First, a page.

Privately-held Canji Inc., which is developing tumor suppressor genetechnology, signed a major collaboration with Schering-PloughCorp. that could be worth as much as $50 million to the Californiabiotechnology company.The agreement gives Schering-Plough, of Madison, N.J., rights toSan Diego-based Canji's p53 gene therapy for treatment of cancer.Financial details were not released, but Schering-Plough has made anup-front cash investment in Canji and will make additional annualpayments based on development milestones.M. Blake Ingle, Canji's president and CEO, told BioWorld the initialSchering-Plough investment "secures our financing for the companyfor the next 19 to 21 months."The up-front payment, Ingle added, gives Schering-Plough a "small"equity interest in Canji, which was founded in 1990.Schering-Plough spokesman Steve Galpin said that if all milestonesare reached in the collaboration, the pharmaceutical company willcontribute as much as $50 million to Canji "over the next severalyears." Galpin said the agreement is Schering-Plough's first ventureinto gene therapy.Neither Galpin nor Ingle would detail the milestones to be achieved.The collaboration initially will target p53 gene therapy for treatmentof liver cancer. Ingle said the companies expect to apply for aninvestigational new drug application with the FDA in the second halfof 1995.Under terms of the agreement, Schering-Plough will be responsiblefor clinical trials. Canji also would receive royalties on productsmarketed.Ingle said the Schering-Plough collaboration does not cover Canji'sother tumor suppressor gene programs, such as therapies involvingretinoblastoma genes.Canji's gene therapy technology uses an adenovirus vector to carryhealthy p53 genes to cancer tumors in an effort stop growth andinduce the tumor cells to self-destruct. Defective p53 genes havebeen associated with about 50 percent of all cancer. When they arenormal, p53 genes are believed to help block uncontrolled cellproliferation.Canji's researchers said preclinical testing has shown that restoringhealthy p53 genes prevents cancer cells from producing tumors inmost cases.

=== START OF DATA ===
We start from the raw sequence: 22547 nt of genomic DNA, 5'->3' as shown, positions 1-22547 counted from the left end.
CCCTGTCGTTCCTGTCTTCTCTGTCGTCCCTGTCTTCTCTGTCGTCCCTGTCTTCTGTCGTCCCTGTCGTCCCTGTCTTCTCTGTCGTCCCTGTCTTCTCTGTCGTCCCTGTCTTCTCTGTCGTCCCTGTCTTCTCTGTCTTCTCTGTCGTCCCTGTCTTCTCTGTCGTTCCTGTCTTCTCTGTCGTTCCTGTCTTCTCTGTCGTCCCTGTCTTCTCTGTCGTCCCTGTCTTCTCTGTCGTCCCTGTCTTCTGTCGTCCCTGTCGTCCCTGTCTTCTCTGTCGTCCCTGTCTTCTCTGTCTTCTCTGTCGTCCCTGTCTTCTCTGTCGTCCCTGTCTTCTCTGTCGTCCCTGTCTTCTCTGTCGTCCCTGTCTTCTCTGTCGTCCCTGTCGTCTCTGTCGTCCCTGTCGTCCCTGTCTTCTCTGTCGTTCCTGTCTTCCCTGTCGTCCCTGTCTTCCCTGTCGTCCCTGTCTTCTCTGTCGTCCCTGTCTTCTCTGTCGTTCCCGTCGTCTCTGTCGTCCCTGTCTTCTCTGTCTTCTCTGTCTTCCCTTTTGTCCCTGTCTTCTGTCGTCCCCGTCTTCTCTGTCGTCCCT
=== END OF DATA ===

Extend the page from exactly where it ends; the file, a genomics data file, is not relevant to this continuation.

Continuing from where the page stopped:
-- Charles Craig
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